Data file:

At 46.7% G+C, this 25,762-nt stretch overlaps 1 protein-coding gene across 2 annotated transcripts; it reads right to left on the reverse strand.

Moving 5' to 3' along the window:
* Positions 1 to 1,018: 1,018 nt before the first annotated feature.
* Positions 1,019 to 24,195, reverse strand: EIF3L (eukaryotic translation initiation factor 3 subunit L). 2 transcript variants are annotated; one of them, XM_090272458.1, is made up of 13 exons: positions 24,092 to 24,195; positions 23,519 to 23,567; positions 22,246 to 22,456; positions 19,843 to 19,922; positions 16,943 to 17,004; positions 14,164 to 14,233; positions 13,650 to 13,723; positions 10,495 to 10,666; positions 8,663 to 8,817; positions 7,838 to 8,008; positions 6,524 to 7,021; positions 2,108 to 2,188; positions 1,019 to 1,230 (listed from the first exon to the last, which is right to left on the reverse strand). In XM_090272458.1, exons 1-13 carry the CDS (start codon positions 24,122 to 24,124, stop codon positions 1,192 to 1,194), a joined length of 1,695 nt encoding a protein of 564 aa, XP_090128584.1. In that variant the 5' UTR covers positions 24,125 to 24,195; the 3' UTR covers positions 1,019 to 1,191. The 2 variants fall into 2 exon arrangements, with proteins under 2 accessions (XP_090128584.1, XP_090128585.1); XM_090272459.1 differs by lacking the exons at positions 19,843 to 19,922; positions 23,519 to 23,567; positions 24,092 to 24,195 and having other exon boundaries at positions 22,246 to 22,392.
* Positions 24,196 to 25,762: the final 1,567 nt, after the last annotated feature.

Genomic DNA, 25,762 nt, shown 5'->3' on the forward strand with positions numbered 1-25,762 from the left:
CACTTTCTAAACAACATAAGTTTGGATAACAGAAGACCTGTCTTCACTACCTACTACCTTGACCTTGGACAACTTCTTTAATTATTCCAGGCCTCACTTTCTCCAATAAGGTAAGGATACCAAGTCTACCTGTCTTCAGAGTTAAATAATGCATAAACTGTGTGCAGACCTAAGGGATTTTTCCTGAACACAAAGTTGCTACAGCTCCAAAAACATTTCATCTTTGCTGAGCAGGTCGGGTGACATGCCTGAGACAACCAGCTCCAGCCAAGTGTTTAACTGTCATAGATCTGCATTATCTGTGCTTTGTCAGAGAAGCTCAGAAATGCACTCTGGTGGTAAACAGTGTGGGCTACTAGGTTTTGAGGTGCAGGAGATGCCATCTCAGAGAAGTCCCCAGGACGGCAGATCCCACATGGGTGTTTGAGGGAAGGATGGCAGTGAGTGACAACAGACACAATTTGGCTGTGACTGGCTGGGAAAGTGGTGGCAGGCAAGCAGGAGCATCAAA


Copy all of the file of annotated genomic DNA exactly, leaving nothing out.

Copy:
At 46.7% G+C, this 25,762-nt stretch overlaps 1 protein-coding gene across 2 annotated transcripts; it reads right to left on the reverse strand.

Moving 5' to 3' along the window:
* Positions 1 to 1,018: 1,018 nt before the first annotated feature.
* Positions 1,019 to 24,195, reverse strand: EIF3L (eukaryotic translation initiation factor 3 subunit L). 2 transcript variants are annotated; one of them, XM_090272458.1, is made up of 13 exons: positions 24,092 to 24,195; positions 23,519 to 23,567; positions 22,246 to 22,456; positions 19,843 to 19,922; positions 16,943 to 17,004; positions 14,164 to 14,233; positions 13,650 to 13,723; positions 10,495 to 10,666; positions 8,663 to 8,817; positions 7,838 to 8,008; positions 6,524 to 7,021; positions 2,108 to 2,188; positions 1,019 to 1,230 (listed from the first exon to the last, which is right to left on the reverse strand). In XM_090272458.1, exons 1-13 carry the CDS (start codon positions 24,122 to 24,124, stop codon positions 1,192 to 1,194), a joined length of 1,695 nt encoding a protein of 564 aa, XP_090128584.1. In that variant the 5' UTR covers positions 24,125 to 24,195; the 3' UTR covers positions 1,019 to 1,191. The 2 variants fall into 2 exon arrangements, with proteins under 2 accessions (XP_090128584.1, XP_090128585.1); XM_090272459.1 differs by lacking the exons at positions 19,843 to 19,922; positions 23,519 to 23,567; positions 24,092 to 24,195 and having other exon boundaries at positions 22,246 to 22,392.
* Positions 24,196 to 25,762: the final 1,567 nt, after the last annotated feature.

Genomic DNA, 25,762 nt, shown 5'->3' on the forward strand with positions numbered 1-25,762 from the left:
CACTTTCTAAACAACATAAGTTTGGATAACAGAAGACCTGTCTTCACTACCTACTACCTTGACCTTGGACAACTTCTTTAATTATTCCAGGCCTCACTTTCTCCAATAAGGTAAGGATACCAAGTCTACCTGTCTTCAGAGTTAAATAATGCATAAACTGTGTGCAGACCTAAGGGATTTTTCCTGAACACAAAGTTGCTACAGCTCCAAAAACATTTCATCTTTGCTGAGCAGGTCGGGTGACATGCCTGAGACAACCAGCTCCAGCCAAGTGTTTAACTGTCATAGATCTGCATTATCTGTGCTTTGTCAGAGAAGCTCAGAAATGCACTCTGGTGGTAAACAGTGTGGGCTACTAGGTTTTGAGGTGCAGGAGATGCCATCTCAGAGAAGTCCCCAGGACGGCAGATCCCACATGGGTGTTTGAGGGAAGGATGGCAGTGAGTGACAACAGACACAATTTGGCTGTGACTGGCTGGGAAAGTGGTGGCAGGCAAGCAGGAGCATCAAA